by Koh Ping En
I don’t recall when it all started. I don’t remember the exact moment when my heart burst with realisation. I don’t remember if I had any urge to start skipping instead of walking, or if my surroundings bloomed and radiated happiness. I don’t remember when I started loving him.
I only remember that it all came crashing down when he said, “You’re doing this every week now. You’re giving up. Don’t give up. I have not.” That tone. It was more hurtful than anything else, to know that I have disappointed him, to think that he’s always been there. Encouraging and motivating me, even though I’m constantly depressed.
I trust him with all my insecurities. I know he will never judge me. I know that he is different. We grew to be closer than lovers, tighter than family. He is my fiancé. His name is Kenji Ogawa.
I did not say yes immediately when he popped the question. I knew I was going to burden him with the rest of my life. But I remember seeing the soul in his eyes that day, after the rain. Now I get it. The best feeling in the world is when someone you love loves you back.
Your name is Momoka Myoi. You have a condition. You sleep and your mind wipes off your memory. V12 has taken 3.7 million lives as of yesterday.
Yesterday was 16 February 2019.
The tension in her hands, growing; the paper is creasing. It is her handwriting, neatly cursive across the slight brown paper. At the back of the letter there are frantic scribbles.
She rubs her eyes and sees phosphenes drifting in the morning sunlight. Yes, she thought, this makes sense. Momoka has been working on the cure for V12. This disease has taken the lives of many across the Atlantic in Europe; a slow and painful death. It mutates so fast and frequently, the epidemic comes and goes like the waves of an ocean, whenever it likes.
Then there is a knock on the door.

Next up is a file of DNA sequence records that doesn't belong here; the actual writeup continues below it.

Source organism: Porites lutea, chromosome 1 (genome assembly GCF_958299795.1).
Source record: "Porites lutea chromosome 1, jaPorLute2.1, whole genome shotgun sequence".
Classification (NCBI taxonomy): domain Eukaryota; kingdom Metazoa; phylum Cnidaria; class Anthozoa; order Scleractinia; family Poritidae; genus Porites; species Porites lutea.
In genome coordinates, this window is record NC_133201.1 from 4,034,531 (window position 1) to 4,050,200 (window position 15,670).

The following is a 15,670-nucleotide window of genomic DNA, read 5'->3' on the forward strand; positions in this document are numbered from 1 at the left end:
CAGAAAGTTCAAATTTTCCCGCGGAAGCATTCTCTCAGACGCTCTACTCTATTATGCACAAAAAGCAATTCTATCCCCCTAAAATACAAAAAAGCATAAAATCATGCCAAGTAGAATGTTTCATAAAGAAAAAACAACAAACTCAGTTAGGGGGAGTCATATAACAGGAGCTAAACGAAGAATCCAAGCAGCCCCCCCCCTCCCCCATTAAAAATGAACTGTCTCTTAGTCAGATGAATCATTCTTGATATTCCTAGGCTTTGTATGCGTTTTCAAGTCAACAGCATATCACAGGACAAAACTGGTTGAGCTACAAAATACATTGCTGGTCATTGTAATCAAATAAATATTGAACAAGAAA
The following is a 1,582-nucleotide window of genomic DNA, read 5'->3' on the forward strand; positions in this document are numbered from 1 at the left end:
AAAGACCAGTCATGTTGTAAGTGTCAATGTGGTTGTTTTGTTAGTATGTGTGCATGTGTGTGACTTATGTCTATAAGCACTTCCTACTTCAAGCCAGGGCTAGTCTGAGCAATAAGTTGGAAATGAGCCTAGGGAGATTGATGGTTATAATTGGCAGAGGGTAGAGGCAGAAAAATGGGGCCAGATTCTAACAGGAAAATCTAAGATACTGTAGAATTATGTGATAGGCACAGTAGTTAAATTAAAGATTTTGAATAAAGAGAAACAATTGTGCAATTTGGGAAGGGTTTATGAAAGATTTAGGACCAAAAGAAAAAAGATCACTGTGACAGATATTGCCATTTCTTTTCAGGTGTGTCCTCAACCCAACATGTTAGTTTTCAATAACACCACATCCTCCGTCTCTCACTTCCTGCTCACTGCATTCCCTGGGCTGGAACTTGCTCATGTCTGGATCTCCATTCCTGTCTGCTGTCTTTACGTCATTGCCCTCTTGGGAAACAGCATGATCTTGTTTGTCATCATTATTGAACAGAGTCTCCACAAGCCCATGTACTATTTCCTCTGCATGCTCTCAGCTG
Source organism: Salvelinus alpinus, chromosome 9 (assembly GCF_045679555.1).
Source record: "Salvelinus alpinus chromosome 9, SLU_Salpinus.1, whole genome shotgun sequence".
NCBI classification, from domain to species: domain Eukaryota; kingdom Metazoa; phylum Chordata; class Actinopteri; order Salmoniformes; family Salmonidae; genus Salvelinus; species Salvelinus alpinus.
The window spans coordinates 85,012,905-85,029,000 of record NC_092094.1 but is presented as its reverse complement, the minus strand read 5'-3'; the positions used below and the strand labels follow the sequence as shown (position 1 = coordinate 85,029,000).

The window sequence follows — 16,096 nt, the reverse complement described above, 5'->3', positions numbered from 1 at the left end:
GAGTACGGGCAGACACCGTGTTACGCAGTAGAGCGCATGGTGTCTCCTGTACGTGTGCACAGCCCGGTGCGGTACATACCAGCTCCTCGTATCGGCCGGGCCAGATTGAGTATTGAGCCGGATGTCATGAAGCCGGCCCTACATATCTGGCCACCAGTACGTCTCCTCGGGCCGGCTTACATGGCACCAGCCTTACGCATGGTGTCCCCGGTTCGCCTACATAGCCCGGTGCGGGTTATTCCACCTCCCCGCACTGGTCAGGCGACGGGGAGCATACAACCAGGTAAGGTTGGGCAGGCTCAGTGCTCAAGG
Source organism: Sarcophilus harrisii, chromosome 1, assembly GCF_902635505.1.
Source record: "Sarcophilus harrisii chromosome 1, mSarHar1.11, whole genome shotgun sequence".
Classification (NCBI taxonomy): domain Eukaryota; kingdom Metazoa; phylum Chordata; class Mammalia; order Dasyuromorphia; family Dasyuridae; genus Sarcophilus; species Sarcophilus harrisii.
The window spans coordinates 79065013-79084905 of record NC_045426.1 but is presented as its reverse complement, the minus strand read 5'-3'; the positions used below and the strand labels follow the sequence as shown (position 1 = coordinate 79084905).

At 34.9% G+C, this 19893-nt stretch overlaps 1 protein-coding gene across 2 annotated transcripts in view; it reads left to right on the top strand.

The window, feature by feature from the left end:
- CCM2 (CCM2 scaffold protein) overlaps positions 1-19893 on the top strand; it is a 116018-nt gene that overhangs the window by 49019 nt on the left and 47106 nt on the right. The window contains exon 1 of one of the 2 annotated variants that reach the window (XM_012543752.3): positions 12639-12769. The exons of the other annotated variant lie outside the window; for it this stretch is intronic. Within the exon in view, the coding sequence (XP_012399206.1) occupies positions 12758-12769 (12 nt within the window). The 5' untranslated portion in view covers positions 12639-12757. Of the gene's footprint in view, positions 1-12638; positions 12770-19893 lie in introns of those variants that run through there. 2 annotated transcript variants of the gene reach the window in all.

“I’m sorry if I startled you.” He walks in with caution. The smell of waffles drifting from the tray in his hands, he smiles anxiously, “Good morning. No matter how long it has been, I still feel nervous seeing you every morning.”
Her line of sight deviates to her left; there, on a mahogany shelf, sits a photo of them under the romance of a Parisian backdrop of The Eiffel Tower. Photos may not mean a whole lot, but to Momoka, it is sufficient.
“Yes?” His eyes are warm, yet unfamiliar. Fright is climbing up like creepers on her; an old house wall: no memory to recall with. Insecurity is enveloping her. ‘I am supposed to love this man?’ she thought.
“I can’t remember any of this, I don’t remember you. I need time on my own.” “I’m going down to the lab.” Momoka stumbles slightly, out of her bedroom door. Everything looks the same: the Beatles poster on the staircase wall, the painting of a night street she bought in Hong Kong while she was there with a team of fellow graduates in epidemiology, in 2003 while fighting SARS.
Momoka walks into her lab with the letter. Trials; she needs to test this formula. If it works, she will have the vaccine, and it will save lives: families, fathers, especially her dad in Germany.
She fears her condition has robbed her of the laboratory skills to trial this cure. ‘Will today be the day?’, Momoka questions herself out loud. Like the discovery of Penicillin, will it be a fortunate accident? She pushes open the heavy door and the familiar odour strikes her. Her fear was unecessary.
Momoka strides across the white lifeless space. She opens the cold storage. There lies the collection of mysterious bottles with cotton stoppers. She reaches out for the bottle that has been stained purple by the fluid it held. Momoka starts to work like a ballerina on stage.
She mixes sulfur into the odd viscous purple liquid. And Momoka draws out the solution and releases it onto a drop of infected sample sitting on a pristine petri dish.